#12 rotor123

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Posted 10 February 2014 - 10:08 AM

Congratulations, :thumbsup:


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#13 OldPhil

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Posted 10 February 2014 - 12:56 PM

:tophat: Yippee!


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#14 steven

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Posted 12 February 2014 - 10:55 PM

Wow,

Greg62702, you lost me in all those nomenclatures.

I know how to do a basic router set up, but how do I set up a router so separate users can be blocked from websites.
I know I can block youtube, facebook, or any other site using a router, but then, that blocks everyone.
How would one only block the kids' gadgets from accessing those sites?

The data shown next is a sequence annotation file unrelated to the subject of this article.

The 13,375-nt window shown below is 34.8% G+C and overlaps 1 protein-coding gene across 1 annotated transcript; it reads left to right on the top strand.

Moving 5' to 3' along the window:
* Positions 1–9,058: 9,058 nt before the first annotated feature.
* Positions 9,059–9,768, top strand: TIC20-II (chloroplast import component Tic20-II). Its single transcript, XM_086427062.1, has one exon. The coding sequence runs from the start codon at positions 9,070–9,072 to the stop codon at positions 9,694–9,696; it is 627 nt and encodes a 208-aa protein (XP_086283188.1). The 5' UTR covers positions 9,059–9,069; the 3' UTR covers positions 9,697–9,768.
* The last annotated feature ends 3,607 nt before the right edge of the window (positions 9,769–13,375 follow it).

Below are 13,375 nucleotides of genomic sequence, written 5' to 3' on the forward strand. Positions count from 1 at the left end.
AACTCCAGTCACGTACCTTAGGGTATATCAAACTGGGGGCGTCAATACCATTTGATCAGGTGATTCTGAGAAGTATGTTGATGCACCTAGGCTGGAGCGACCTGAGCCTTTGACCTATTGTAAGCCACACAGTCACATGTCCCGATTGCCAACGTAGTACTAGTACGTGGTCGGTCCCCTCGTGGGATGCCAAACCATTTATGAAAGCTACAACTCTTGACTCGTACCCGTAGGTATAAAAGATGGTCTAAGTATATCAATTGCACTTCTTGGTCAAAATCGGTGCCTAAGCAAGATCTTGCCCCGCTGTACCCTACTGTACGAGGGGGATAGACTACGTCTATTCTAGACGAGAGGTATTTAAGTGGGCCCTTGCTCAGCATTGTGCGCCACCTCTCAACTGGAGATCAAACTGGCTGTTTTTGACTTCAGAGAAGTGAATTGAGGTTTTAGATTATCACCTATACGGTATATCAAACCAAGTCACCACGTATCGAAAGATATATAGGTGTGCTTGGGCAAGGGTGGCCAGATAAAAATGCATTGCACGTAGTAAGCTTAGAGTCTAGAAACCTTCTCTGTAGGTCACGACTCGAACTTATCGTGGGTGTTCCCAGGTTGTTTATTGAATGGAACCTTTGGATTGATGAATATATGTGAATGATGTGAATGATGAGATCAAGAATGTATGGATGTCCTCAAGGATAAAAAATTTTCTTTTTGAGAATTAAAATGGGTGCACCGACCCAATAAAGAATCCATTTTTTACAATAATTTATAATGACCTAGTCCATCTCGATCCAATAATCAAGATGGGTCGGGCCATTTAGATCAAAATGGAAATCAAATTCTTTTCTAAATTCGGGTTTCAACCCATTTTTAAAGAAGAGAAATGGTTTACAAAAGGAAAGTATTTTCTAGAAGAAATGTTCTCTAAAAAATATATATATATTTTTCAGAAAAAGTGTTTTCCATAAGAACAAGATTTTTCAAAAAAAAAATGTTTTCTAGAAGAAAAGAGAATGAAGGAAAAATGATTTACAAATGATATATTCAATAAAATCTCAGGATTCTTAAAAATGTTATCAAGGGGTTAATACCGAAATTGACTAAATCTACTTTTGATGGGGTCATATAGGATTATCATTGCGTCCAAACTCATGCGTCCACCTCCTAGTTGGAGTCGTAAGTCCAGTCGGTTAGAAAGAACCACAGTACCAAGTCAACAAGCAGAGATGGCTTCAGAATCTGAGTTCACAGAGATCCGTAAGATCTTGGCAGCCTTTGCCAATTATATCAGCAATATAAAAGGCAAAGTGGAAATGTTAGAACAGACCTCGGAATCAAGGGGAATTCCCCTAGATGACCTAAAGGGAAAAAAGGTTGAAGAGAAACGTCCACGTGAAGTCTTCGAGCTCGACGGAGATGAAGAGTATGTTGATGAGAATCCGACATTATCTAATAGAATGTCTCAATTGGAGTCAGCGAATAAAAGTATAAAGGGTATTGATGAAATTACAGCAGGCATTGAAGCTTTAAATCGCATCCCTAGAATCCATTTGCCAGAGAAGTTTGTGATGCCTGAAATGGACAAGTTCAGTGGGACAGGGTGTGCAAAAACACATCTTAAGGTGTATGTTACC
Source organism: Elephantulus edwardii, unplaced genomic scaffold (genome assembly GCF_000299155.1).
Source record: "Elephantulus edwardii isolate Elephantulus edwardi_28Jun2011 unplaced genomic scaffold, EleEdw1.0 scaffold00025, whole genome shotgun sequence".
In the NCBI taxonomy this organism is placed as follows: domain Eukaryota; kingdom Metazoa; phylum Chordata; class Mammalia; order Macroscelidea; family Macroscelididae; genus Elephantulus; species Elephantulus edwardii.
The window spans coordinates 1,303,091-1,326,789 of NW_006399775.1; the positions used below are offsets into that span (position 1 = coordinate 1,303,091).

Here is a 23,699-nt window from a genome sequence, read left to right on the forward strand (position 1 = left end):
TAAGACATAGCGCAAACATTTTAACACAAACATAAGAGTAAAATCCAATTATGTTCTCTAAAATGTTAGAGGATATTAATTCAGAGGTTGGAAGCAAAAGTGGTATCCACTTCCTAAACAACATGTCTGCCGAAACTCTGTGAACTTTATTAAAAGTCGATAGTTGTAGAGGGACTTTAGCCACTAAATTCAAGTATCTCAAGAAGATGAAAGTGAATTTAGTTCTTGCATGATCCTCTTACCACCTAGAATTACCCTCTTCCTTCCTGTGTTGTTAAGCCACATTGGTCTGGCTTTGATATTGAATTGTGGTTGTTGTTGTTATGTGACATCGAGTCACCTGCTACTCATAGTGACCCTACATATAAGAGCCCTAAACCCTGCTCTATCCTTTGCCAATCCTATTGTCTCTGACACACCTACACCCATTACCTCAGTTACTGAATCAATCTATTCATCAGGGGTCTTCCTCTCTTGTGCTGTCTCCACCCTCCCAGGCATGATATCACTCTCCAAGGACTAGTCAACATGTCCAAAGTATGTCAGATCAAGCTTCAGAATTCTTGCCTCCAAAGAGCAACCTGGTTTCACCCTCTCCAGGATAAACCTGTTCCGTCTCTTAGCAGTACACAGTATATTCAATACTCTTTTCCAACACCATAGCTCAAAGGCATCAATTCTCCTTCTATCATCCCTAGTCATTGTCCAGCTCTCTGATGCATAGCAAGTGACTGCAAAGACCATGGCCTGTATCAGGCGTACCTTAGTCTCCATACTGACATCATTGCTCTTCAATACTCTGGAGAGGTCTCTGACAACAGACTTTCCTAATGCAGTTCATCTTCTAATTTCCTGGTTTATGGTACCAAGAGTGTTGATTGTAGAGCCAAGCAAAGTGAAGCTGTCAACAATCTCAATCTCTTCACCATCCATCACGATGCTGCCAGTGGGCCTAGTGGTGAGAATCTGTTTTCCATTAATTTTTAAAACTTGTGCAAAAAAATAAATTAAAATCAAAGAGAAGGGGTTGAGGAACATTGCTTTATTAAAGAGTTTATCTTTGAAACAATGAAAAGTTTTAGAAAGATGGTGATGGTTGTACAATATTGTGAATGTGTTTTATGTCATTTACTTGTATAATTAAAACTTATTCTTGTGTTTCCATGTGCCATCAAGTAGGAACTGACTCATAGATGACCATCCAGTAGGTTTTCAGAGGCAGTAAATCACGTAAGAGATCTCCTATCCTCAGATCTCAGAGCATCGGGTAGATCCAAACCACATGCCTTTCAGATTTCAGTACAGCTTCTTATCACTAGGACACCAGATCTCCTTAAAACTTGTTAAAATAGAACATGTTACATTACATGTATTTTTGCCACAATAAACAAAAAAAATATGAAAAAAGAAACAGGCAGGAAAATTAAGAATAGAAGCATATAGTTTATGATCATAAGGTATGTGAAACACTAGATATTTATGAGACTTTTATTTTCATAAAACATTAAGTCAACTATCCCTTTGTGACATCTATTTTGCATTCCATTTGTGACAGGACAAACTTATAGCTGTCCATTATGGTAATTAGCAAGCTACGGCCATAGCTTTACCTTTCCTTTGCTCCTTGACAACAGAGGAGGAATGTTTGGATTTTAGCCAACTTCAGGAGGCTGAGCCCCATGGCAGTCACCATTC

A link to an outside site is welcome too, so I can read up on this please.

 

#15 Greg62702

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Posted 12 February 2014 - 11:02 PM

 

Wow,

Greg62702, you lost me in all those nomenclatures.

I know how to do a basic router set up, but how do I set up a router so separate users can be blocked from websites.
I know I can block youtube, facebook, or any other site using a router, but then, that blocks everyone.
How would one only block the kids' gadgets from accessing those sites?
A link to an outside site is welcome too, so I can read up on this please.
 

 

It is all out there on the Interwebs.  The ability of blocking people from doing stuff they shouldn't, is as old as there has been PC's with Windows 95 on them.